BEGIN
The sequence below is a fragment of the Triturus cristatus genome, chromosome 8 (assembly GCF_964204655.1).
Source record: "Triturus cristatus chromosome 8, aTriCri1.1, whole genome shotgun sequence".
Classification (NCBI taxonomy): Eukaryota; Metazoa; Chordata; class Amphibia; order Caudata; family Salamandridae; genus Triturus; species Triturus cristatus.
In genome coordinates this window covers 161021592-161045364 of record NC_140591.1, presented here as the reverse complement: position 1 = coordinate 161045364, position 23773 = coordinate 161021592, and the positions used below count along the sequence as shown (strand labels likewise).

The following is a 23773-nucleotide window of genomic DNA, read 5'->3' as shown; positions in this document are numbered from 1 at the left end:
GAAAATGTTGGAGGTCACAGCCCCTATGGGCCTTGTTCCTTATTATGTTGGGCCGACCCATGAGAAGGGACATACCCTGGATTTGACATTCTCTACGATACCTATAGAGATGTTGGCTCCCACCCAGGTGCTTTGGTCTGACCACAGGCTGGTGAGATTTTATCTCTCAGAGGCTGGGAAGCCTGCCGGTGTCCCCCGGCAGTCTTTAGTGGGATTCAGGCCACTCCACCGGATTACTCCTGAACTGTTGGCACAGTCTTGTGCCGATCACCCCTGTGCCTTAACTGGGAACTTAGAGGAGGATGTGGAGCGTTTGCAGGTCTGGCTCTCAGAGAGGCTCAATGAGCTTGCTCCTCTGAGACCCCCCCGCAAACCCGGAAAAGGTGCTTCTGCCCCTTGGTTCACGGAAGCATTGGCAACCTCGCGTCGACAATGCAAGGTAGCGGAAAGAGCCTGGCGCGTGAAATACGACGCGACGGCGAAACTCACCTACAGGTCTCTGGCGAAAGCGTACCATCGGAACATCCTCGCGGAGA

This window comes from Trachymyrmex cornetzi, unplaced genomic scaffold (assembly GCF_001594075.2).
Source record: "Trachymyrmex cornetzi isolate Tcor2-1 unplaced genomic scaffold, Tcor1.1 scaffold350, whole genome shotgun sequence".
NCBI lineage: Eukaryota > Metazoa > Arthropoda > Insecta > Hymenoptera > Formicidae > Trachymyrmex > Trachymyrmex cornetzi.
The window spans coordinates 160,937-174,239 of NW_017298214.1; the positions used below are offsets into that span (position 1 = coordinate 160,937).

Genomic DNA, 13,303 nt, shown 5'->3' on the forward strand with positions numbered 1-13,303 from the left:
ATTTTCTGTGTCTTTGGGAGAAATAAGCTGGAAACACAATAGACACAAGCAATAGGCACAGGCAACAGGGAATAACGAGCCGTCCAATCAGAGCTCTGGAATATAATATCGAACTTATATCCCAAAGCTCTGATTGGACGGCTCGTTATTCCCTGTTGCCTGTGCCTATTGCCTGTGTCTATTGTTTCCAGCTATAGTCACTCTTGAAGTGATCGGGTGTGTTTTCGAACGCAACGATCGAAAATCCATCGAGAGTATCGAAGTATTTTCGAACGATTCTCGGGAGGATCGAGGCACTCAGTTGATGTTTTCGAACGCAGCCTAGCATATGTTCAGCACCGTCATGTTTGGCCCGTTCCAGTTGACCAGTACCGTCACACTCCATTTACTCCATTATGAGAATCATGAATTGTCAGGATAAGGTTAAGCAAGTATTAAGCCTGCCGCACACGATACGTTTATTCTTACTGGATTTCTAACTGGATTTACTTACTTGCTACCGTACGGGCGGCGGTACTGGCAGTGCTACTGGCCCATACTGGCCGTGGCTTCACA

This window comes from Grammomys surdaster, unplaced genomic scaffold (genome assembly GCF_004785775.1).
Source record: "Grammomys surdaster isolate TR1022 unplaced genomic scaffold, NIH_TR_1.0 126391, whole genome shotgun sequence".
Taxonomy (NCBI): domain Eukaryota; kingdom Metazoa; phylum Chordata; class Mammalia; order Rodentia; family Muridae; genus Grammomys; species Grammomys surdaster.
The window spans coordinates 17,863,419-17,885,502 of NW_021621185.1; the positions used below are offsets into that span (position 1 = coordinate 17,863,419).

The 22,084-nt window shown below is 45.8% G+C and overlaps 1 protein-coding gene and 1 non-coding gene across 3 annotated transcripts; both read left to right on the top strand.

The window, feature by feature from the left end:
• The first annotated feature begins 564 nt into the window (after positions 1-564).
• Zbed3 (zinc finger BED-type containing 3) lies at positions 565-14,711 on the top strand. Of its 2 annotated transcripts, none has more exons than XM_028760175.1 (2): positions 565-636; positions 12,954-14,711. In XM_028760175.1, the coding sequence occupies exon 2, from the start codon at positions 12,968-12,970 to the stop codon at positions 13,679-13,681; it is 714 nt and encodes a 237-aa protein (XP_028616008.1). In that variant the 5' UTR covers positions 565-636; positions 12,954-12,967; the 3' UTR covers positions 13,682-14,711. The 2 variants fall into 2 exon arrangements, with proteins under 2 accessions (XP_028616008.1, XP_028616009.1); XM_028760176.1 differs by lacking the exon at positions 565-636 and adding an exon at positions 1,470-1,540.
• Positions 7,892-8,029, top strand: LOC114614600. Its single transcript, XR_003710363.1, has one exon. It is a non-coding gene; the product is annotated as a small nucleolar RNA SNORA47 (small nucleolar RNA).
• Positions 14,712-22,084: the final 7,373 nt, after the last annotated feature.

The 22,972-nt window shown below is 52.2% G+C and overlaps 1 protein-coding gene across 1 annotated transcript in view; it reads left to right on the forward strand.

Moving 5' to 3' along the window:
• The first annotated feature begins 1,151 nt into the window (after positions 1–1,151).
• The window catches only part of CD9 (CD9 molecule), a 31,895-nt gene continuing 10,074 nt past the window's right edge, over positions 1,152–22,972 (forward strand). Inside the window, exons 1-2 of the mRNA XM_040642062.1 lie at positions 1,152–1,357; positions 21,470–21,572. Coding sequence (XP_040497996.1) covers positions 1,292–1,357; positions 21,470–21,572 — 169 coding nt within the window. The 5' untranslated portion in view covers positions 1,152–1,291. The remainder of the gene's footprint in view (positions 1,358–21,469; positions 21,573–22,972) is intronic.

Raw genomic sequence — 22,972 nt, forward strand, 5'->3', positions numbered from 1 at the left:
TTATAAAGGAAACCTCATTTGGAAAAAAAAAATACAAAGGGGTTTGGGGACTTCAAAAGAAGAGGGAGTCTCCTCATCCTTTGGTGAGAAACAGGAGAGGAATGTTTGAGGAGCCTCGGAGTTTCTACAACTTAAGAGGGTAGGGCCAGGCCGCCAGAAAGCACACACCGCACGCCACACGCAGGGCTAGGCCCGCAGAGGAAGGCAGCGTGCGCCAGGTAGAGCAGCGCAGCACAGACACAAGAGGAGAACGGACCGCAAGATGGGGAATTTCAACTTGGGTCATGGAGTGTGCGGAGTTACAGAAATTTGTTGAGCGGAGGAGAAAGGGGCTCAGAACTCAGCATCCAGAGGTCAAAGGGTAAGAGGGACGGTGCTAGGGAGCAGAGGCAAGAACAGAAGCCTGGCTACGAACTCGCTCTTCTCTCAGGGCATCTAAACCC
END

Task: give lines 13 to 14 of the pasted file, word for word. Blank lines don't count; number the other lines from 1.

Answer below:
This window comes from Grammomys surdaster, unplaced genomic scaffold (genome assembly GCF_004785775.1).
Source record: "Grammomys surdaster isolate TR1022 unplaced genomic scaffold, NIH_TR_1.0 126391, whole genome shotgun sequence".